Methodology and Data Analysis

In the hope to improve tax performance COMESA countries have been undertaking several reforms either individually or collectively. The shift from Sales tax to Value added tax (VAT) has seen many countries improving their tax collections and reducing tax burdens of the tax payers. During the period under study VAT has dominated Sales tax and is in use. Furthermore nations have launched Autonomous and semi-Autonomous Revenue authorities (SARAs) to have the duty to collect revenue on behalf of the government. This was done to separate political influence and revenue collection. However the efficiency of these SARAs is debatable, revenue have been seen rising in the few years of introduction of SARAs then they decline.

Panel data methodology is used in the analysis since cross-sectional and time series are combined. The methodology is more common for the comparison of different countries. Nineteen countries in the COMESA region are considered over a sufficient period. Data for analysis is obtained from the African Development Indicators various publications and World Bank/IMF publications. The advantage of these sources is that they allow international comparisons to be made.

Using various theoretical literature and empirical literature many variables have been identified as affecting tax buoyancy. The main variables to be used in the study include monetization, level of economic development, structure of the economy (contribution of agriculture and industrial sectors to GDP), external aid growth, debt, population size, expenditure growth and trade openness.

The following results have been found after regressing tax buoyancy against its determinants using STATA econometric software. Multicollinearity and homoskedasticity have been checked. Panel tests have been done and the best model was the pooled Ordinary least Squares (OLS) and time effects have been taken into account.

Specific Pooled OLS Model [Dependent Variable BUOY]

        BUOY                    Coef.                      Std. Err.                        P>|t|    

        ECON                   .0055117                .0040867                         0.179   

         AGR                     .0188142                .0071365                         0.009***   

         IND                       .0219473                .0067639                         0.001***

          MS                      -.0043354                .001639                          0.009***

         AID                      -.7558855                 .1211132                        0.000***  

          DF                       -.0165895                .0064552                         0.011**  

          XM                       .0056362                 .0044746                         0.210   

         EXP                      .8653563                  .3776645                         0.023**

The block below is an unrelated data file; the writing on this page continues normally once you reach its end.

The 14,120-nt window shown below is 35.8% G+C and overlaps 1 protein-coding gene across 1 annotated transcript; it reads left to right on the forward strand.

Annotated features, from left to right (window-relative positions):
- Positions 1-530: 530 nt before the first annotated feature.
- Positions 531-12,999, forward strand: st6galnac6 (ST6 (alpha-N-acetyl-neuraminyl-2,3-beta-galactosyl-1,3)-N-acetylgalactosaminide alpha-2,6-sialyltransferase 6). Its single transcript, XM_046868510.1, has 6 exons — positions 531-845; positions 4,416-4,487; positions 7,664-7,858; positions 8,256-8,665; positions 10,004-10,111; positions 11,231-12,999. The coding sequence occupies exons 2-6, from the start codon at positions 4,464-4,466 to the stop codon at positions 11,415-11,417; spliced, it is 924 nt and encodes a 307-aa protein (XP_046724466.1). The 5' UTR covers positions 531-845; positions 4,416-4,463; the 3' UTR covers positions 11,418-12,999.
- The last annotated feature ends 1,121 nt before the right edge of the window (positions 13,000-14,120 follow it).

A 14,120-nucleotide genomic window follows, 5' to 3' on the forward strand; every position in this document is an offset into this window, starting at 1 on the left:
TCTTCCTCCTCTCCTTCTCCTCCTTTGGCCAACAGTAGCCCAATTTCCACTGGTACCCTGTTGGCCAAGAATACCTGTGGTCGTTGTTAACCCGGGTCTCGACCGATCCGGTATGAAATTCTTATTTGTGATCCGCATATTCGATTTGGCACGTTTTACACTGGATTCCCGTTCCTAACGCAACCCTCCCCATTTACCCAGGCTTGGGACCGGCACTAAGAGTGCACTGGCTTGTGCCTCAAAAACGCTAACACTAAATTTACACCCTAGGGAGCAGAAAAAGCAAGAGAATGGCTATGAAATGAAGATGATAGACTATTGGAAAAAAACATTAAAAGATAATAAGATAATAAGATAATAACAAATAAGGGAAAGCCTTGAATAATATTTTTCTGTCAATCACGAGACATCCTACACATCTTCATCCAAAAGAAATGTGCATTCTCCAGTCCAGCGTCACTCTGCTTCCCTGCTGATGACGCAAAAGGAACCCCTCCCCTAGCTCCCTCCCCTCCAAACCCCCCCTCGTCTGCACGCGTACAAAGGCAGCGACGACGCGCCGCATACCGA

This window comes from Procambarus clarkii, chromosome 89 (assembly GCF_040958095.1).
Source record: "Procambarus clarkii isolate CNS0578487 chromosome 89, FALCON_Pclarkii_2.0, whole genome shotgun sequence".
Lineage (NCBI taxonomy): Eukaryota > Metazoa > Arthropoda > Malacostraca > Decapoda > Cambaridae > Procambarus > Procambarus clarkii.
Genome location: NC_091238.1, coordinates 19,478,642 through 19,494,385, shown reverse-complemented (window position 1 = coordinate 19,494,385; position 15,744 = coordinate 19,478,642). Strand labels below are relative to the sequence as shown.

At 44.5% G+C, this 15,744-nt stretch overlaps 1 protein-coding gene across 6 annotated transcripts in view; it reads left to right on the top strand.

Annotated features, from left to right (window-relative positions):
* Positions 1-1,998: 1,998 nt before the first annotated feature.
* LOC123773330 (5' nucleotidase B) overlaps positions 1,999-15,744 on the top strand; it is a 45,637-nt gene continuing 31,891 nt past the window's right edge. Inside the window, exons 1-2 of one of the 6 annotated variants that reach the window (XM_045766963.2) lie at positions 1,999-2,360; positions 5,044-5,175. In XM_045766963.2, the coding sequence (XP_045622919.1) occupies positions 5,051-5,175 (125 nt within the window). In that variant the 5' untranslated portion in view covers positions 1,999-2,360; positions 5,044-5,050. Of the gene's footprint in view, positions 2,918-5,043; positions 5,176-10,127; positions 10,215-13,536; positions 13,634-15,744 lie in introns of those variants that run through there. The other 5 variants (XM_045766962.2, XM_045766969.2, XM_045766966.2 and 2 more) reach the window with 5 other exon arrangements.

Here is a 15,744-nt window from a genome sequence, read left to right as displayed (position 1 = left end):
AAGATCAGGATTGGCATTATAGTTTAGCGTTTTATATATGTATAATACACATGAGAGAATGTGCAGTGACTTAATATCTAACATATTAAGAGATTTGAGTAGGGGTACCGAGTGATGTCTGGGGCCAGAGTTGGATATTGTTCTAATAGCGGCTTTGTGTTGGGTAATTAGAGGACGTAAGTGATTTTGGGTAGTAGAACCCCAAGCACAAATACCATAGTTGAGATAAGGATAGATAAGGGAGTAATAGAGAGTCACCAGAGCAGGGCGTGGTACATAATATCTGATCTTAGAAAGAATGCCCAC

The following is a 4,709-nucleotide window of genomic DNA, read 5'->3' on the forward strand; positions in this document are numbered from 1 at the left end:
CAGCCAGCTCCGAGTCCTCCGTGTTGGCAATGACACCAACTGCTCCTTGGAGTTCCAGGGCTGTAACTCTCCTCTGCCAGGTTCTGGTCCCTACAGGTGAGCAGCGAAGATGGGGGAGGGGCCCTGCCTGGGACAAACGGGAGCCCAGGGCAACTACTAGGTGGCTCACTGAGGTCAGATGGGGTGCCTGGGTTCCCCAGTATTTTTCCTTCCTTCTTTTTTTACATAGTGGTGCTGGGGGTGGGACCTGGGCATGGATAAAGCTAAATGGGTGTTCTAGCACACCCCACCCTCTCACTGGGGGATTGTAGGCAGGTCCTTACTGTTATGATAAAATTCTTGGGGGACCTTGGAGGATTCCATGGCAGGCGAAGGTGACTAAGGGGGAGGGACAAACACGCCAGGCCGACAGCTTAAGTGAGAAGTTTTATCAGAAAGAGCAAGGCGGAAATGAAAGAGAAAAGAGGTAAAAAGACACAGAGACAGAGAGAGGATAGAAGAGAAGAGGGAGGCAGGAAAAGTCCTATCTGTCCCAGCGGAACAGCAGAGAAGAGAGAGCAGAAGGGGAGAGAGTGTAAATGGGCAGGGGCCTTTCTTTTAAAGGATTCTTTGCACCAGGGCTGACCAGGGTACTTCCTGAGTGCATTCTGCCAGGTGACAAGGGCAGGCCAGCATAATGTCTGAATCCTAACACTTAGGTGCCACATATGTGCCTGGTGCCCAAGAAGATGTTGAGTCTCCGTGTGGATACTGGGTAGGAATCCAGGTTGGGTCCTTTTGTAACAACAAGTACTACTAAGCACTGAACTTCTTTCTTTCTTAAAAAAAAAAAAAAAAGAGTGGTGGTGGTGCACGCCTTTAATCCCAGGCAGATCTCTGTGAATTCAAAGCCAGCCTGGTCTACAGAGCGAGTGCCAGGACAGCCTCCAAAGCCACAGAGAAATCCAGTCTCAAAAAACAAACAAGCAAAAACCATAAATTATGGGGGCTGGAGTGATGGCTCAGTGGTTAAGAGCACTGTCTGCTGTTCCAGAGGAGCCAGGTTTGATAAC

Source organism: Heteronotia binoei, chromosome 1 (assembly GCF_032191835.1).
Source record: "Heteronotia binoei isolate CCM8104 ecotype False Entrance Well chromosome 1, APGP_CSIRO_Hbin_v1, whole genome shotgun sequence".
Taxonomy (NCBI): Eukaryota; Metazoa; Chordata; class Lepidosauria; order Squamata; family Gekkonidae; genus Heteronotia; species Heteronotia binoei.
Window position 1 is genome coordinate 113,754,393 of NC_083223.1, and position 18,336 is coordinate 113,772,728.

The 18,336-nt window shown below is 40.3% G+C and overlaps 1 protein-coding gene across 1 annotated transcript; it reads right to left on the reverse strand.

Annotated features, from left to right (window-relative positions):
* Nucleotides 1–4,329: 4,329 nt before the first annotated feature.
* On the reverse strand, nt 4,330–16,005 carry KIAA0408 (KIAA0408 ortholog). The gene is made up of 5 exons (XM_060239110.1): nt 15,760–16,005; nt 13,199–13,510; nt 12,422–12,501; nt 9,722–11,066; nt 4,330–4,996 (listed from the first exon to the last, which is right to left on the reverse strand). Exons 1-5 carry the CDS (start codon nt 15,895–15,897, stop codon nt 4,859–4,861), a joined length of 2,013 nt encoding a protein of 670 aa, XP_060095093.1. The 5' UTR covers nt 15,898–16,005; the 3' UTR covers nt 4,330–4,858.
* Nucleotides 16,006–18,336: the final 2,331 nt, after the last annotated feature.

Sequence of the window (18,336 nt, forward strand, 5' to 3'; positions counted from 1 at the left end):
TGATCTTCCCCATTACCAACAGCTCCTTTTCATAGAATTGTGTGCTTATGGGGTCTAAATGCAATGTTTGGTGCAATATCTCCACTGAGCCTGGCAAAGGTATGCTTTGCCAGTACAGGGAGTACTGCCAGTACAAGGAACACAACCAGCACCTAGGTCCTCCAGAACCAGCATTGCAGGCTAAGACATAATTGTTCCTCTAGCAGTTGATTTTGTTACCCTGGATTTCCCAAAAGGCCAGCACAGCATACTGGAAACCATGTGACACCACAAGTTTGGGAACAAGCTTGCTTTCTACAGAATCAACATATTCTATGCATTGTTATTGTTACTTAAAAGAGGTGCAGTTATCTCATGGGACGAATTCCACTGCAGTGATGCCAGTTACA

Trend                   -.074938                    .035562                          0.037**

       _cons                    150.7422                 71.12115                          0.036**

R-squared     =  0.4063         Adj R-squared =  0.3725

F =   12.01          Prob > F      =  0.0000***         

* denotes statistical significance at 10%, ** at 5% and ***at the 1% level

Discussion of Results

The F statistic 12.01 (0.0000***) shows that the model is correctly specified and that the null hypothesis of variable inclusion is rejected at the 1% level of significance and we therefore conclude that at least one of the variables in the model explain the magnitude of annual tax buoyancy in COMESA economies.

The coefficient of monetization (MS) has a negative value and significant at the 1% level indicating that growth of money supply (M2) seems to negatively affect the tax buoyancy of COMESA states. The results are not in line with the tax handle theory which poses for a positive sign. This means that the growth of money supply does not facilitate the documentation of the economy so as to improve tax administration. The reasons why monetization has a negative influence on tax buoyancy in the COMESA region might be due to the lack of capacity within the tax administrators to take advantage of the growing supply of money to facilitate the tax collection of each tax, over relying on printing money to finance government activities rather than generating revenue elsewhere, the presence of distortions such as trade barriers, weak legal and financial systems. Some COMESA financial markets are not well developed. The region has a narrow range of intermediaries and offers a limited number of financial instruments. This finding is not in line with the result obtained by Quazi (1994) who found a positive and significant effect of monetization and tax buoyancy for a sample of 35 developing countries in a period of 10 years. Begum (2007) obtained a positive significant coefficient for Bangladesh which is a developing nation, the reason being that there is utilization of growing money supply to facilitate the documentation of the economy.

The coefficient of growth of the agricultural sector (AGR) is .0188142, with a p-value of 0.009 showing that the coefficient of domestic investment was positive and significant at 1% level. Thus countries that are able to maintain and improve their agricultural sector will experience an increase in their tax performance.